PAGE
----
Furthermore, Foxes, if they go unchecked, attract other pests and rodents like mice and rats; when those other critters begin smelling the dying fruit of the vine, they will come running. Then come the bugs and insects swarming to eat the leaves of the vines or the fruit itself. Foxes may be awfully cute (which makes it so hard to do anything to hurt one of them!) but they are an invasive species for a vineyard or garden and we all know about invasive species here in south Florida don’t we? We’ve got everything from Bufo Toads, curly-tailed lizards, and our beloved chicken of the trees, iguanas! A little fox in the vineyard is a catalyst for all sorts of problems in a garden. Hence, the urging of verse 15, “Catch the little foxes that spoil the vineyard.”
So, if Rabbi Akiba is correct and Songs is a glimpse into the Holy of Holies where you and I encounter the Living God, what are those little foxes we need to be aware of in our own vineyards that will prohibit our relationship with Jesus Christ from growing into a beautiful love story?
Little Fox number one: Excuse making. Making excuses for failing to do something or not in a relationship will kill the relationship over time. It conveys to the other, “You’re really not that important to me because I would do what you asked if you really mattered.”
What excuses do you and I make with God? Are there aspects in your walk with Christ that you consistently make excuses for not doing? “I don’t have enough time to read the Bible” but you do have time to play golf. “I don’t have enough to give to the church’s ministry” but you can drop $500.00 on a night on the town? Golf and nights out are all good things, friends, but when God hears our excuses over and over again for not living and demonstrating basic Christian practices and values, Jesus will shrug and move on assuming we really don’t care.
Little Fox number two: Failing to spend time with the other. Our society has bought into the lie of “quality time.” Don’t misunderstand me, quality time spent with others is important but so is the quantity of time spent with others. I may take you on some of the finest, most glamorous dates you have ever been on but unless we consistently spend time with each other on a somewhat daily basis, our relationship will not grow very deep. What happens is the dreaded marital drift. By spending less time with the one you love, your love for them loses its passion and glow and grows duller. In the midst of marital drift, lies are a little easier to say, excuses are easier to make, and absence all the more desirable.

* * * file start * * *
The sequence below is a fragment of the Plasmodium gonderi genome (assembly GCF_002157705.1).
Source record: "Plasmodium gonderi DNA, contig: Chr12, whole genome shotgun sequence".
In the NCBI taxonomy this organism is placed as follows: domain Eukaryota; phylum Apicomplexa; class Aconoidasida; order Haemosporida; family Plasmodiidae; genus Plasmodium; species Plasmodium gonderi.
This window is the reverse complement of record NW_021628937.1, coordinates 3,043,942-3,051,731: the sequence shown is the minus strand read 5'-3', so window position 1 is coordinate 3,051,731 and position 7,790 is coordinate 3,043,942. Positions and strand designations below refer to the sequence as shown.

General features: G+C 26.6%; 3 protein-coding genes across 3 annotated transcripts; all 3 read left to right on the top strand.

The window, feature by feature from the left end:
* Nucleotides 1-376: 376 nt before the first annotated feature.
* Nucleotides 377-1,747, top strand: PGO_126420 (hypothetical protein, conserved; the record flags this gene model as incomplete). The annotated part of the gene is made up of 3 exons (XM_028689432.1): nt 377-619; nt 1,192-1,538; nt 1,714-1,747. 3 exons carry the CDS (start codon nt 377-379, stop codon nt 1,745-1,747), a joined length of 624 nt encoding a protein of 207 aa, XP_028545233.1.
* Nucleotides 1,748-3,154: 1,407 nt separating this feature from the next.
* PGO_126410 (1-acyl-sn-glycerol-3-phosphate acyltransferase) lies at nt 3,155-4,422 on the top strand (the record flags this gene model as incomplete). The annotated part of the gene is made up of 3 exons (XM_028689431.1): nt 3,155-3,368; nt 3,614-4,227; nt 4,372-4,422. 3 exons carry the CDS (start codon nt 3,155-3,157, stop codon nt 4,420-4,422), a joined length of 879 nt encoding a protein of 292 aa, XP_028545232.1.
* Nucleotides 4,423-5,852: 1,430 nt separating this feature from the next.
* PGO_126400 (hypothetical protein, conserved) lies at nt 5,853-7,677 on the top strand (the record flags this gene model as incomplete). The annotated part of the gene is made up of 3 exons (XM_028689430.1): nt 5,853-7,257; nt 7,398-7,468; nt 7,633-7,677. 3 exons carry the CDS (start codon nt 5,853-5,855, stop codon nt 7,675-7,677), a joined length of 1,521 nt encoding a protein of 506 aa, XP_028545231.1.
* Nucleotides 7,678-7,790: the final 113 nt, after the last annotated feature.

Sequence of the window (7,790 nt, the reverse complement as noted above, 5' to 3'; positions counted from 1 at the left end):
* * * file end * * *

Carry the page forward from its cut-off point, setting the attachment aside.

Church, how much time are you spending with God? Let’s not go to little fox number one and start making excuses, but seriously reflect, “Am I spending quantitative and quality time with the Lord?” At the very least, quality and quantity time with Christ is expressed through our worship habits, our growth in spiritual maturity and knowledge, our giving of our time and talents for the care of others and in service to others, and in sharing our financial resources on Kingdom work. You show me a person living consistently displaying these habits and I will show you a person who is devoting time to maintain a holy relationship.
Finally, Little Fox number three: A relationship is damaged when both people fail to say, “I love you,” on a consistent basis. I cannot tell you how many people I have counseled with over the years who have longed their entire life to have a parent or sibling simply say, “I love you.” I cannot tell you how many couples I have met with whose wife or husband yearns to hear their beloved say, “I love you.” I cannot tell you how many parents dream of hearing their child say, “I love you.” You see, when we fail to say, “I love you” we demonstrate that we are taking the other person for granted, or in the words of an old movie, “I’m not all that into you.”
I have named three little foxes that can destroy a relationship’s garden: Making excuses; failing to spend time together; and neglecting to say, “I love you.” There are countless others, my friends, and over the Fourth of July Weekend, I encourage each of us to reflect on those little foxes spoiling our relationship with God and with those who matter to us. We have lots of homework, beloved! Go in peace. Amen.
Patrick H. Wrisley, D.Min.
Senior Pastor & Teaching Elder
First Presbyterian Church
401 SE 15th Avenue
Fort Lauderdale, FL 33301
© 2020 Patrick H. Wrisley. Sermon manuscripts are available for the edification of members and friends of First Presbyterian Church, Fort Lauderdale, Florida and may not be altered, re-purposed, published, or preached without permission. All rights reserved.
 The other scriptural book that does not mention God is the Book of Esther.
 Song of Solomon 2:8-13 Commentary by Kathryn M. Schifferdecker in Working Preacher – Preaching This Week (RCL). Accessed on July 2, 2020 at http://www.workingpreacher.org/preaching.aspx?commentary_id=385.
 New Revised Standard Version (NRSV). New Revised Standard Version Bible, copyright © 1989 the Division of Christian Education of the National Council of the Churches of Christ in the United States of America. Used by permission. All rights reserved.